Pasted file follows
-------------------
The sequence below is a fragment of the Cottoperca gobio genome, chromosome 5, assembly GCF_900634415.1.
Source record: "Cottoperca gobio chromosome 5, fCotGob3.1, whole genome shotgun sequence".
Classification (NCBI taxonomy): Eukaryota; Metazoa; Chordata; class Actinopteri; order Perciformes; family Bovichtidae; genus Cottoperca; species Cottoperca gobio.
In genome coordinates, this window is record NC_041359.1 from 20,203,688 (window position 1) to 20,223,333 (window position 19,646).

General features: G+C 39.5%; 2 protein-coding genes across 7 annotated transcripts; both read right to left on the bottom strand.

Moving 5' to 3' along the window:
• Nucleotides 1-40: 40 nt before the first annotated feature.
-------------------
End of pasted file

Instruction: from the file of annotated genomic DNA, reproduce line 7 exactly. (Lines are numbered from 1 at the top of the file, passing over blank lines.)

• Nucleotides 1-40: 40 nt before the first annotated feature.